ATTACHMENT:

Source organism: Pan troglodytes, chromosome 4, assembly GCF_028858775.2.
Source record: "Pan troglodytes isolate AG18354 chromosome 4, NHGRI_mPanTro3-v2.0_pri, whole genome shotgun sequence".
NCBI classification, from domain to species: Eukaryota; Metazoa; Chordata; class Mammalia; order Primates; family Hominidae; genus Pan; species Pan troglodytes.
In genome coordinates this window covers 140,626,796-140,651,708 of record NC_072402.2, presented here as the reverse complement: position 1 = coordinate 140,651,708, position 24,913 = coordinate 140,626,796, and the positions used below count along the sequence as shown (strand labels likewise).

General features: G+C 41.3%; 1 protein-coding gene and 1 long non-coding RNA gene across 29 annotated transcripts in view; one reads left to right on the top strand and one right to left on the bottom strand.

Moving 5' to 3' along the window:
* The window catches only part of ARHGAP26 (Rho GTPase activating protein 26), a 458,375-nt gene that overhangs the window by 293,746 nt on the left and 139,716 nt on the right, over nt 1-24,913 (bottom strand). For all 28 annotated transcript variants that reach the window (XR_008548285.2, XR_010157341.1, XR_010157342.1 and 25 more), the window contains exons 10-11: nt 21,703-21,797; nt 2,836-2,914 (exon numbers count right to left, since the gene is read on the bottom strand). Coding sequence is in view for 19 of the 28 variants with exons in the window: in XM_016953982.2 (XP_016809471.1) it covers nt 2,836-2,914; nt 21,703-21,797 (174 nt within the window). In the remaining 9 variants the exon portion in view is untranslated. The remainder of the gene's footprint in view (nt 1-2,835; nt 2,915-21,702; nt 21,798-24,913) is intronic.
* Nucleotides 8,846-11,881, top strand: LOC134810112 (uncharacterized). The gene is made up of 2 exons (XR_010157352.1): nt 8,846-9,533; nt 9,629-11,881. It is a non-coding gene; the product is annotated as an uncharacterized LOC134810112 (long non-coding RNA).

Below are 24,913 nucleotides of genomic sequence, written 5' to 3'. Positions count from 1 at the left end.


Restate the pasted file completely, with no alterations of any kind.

Source organism: Pan troglodytes, chromosome 4, assembly GCF_028858775.2.
Source record: "Pan troglodytes isolate AG18354 chromosome 4, NHGRI_mPanTro3-v2.0_pri, whole genome shotgun sequence".
NCBI classification, from domain to species: Eukaryota; Metazoa; Chordata; class Mammalia; order Primates; family Hominidae; genus Pan; species Pan troglodytes.
In genome coordinates this window covers 140,626,796-140,651,708 of record NC_072402.2, presented here as the reverse complement: position 1 = coordinate 140,651,708, position 24,913 = coordinate 140,626,796, and the positions used below count along the sequence as shown (strand labels likewise).

General features: G+C 41.3%; 1 protein-coding gene and 1 long non-coding RNA gene across 29 annotated transcripts in view; one reads left to right on the top strand and one right to left on the bottom strand.

Moving 5' to 3' along the window:
* The window catches only part of ARHGAP26 (Rho GTPase activating protein 26), a 458,375-nt gene that overhangs the window by 293,746 nt on the left and 139,716 nt on the right, over nt 1-24,913 (bottom strand). For all 28 annotated transcript variants that reach the window (XR_008548285.2, XR_010157341.1, XR_010157342.1 and 25 more), the window contains exons 10-11: nt 21,703-21,797; nt 2,836-2,914 (exon numbers count right to left, since the gene is read on the bottom strand). Coding sequence is in view for 19 of the 28 variants with exons in the window: in XM_016953982.2 (XP_016809471.1) it covers nt 2,836-2,914; nt 21,703-21,797 (174 nt within the window). In the remaining 9 variants the exon portion in view is untranslated. The remainder of the gene's footprint in view (nt 1-2,835; nt 2,915-21,702; nt 21,798-24,913) is intronic.
* Nucleotides 8,846-11,881, top strand: LOC134810112 (uncharacterized). The gene is made up of 2 exons (XR_010157352.1): nt 8,846-9,533; nt 9,629-11,881. It is a non-coding gene; the product is annotated as an uncharacterized LOC134810112 (long non-coding RNA).

Below are 24,913 nucleotides of genomic sequence, written 5' to 3'. Positions count from 1 at the left end.